Allergy

Updated 12 January 2016

Are you allergic to your perfume?

Do you suffer from an itchy neck or wrists after applying perfume? It might be time to change your fragrance.

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Modern life makes it virtually impossible to completely avoid any exposure to perfumes and fragrances.

They are in everything – from deodorants and perfumes to topical pharmaceuticals, household cleaning products and products at work.

Fragrance allergy, however, most commonly occurs in women with facial or hand eczema, and symptoms will flare up when they're exposed to a fine fragrance or scented deodorants.

However, other products with fragranced ingredients are also frequent causes of contact allergic reactions.

Read: Multiple chemical sensitivity 

How to spot an allergic reaction

Skin allergies and skin irritations are often the giveaway that you may be allergic, or have an intolerance to one or more ingredients in your fragrance.

The most common complaint is a rash after using a perfume or perfumed products.

However, a skin rash is not necessarily indicative of a true allergy and may be nothing more than an irritant reaction. So how do you know the difference?

A true allergic reaction will appear up to a day after using the perfume or cosmetic product – but an irritant reaction is instant and appears immediately after exposure.

Read: Allergy skin test

It is also possibly to gradually develop a skin allergy to fragrance ingredients through regular use of a fragranced cosmetic product.

And the bad news is that once you have developed the allergy, it is a life-long condition.

Symptoms of a true fragrance allergy include redness, swelling and vesicles, and mostly affect the skin of the face, hands or armpits.

Skin reactions to fragrances can result in allergic contact dermatitis, irritant contact dermatitis, photosensitivity, immediate contact reactions (contact urticaria), and pigmented contact dermatitis.

Testing for fragrance allergy

Read: Atopic dermatitis

The most common test which will result in a positive diagnosis is done through patch testing with a mixture of fragrance ingredients, known as the "fragrance mix".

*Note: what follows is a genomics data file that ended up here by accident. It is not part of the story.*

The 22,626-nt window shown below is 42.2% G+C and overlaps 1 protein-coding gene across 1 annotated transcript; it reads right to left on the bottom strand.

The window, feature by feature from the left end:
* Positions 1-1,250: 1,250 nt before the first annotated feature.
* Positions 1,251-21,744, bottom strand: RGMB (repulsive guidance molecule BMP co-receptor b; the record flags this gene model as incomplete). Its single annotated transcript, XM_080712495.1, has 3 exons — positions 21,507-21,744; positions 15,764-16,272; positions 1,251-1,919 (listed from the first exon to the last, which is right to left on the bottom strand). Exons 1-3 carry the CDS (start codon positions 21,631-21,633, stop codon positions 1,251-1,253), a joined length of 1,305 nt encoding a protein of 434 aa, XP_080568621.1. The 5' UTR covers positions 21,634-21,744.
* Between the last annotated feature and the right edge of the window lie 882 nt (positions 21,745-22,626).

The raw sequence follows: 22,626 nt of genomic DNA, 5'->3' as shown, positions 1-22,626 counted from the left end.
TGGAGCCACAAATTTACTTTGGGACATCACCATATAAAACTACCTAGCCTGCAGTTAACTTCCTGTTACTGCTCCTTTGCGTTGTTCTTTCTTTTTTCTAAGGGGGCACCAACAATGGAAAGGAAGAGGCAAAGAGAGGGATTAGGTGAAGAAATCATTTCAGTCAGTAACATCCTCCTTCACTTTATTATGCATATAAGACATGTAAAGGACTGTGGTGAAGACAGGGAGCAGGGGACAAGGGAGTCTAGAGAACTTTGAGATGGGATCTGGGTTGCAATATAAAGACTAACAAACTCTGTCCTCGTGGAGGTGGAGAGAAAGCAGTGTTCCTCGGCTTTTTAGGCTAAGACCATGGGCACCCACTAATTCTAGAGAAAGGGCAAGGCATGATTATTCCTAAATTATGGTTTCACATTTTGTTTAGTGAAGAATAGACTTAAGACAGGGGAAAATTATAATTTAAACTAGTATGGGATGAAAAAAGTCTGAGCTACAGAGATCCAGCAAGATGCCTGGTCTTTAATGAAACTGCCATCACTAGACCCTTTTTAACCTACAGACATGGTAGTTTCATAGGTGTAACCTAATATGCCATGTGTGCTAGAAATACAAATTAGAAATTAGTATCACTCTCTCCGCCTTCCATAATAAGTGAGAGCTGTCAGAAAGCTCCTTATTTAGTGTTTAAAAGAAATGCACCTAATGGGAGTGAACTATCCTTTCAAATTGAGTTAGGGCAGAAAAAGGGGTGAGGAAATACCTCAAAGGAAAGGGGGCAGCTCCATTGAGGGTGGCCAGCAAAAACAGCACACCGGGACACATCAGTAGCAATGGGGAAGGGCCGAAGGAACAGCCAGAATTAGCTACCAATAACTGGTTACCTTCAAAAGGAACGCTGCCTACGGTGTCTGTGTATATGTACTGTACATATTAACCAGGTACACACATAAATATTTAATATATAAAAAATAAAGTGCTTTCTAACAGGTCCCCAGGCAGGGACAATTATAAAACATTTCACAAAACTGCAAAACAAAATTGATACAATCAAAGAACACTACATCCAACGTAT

And although research shows that often eczema-sufferers will test positive in this test, some experts estimate that 1.7% to 4.1% of the general population have some form of sensitivity to ingredients of the fragrance mix.

This may not seem like a lot, but considering that allergens from the fragrance mix have tested positively in 15% to 100% of cosmetic products, including deodorants and fine fragrances (in some cases there are combinations of up to to four allergens in one product),  it is difficult to avoid exposure.

Exposure to fragrance chemicals and other potential allergens is most commonly by direct skin contact. Some of the most common exposures to fragrance chemicals occur from:

- Personal cosmetic use

- Detergents and other household products

- Medications

- Occupational exposure via work toilets, manufacturing ingredient(s), products in work process

- Secondary exposure from another individual (e.g. spouse, child)

- Toys

- Food and drink

- Airborne exposure

Another difficulty facing researchers trying to nail down the specific allergens is that fragrance makers are continually changing the composition of their fragrances, which is why new diagnostic tests are continually being developed to identify contact allergy to new allergens.

Read more:

Top 10 skin allergens 

Contact dermatitis 

Sun allergy (photosensitivity)

References:

Fragrance contact allergy: a clinical review: http://www.ncbi.nlm.nih.gov/pubmed/1457

Perfume Allergies:  http://ec.europa.eu/health/scientific_committees/opinions_layman/perfume-allergies/en/index.htm 


 

Ask the Expert

Allergy expert

Dr Morris is the Principal Allergist at the Cape Town and Johannesburg Allergy Clinics with postgraduate diplomas in Allergology, Dermatology, Paediatrics and Family Medicine dealing with both adult and childhood allergies. obesity and diabetes societies and runs a trial centre for new drugs.

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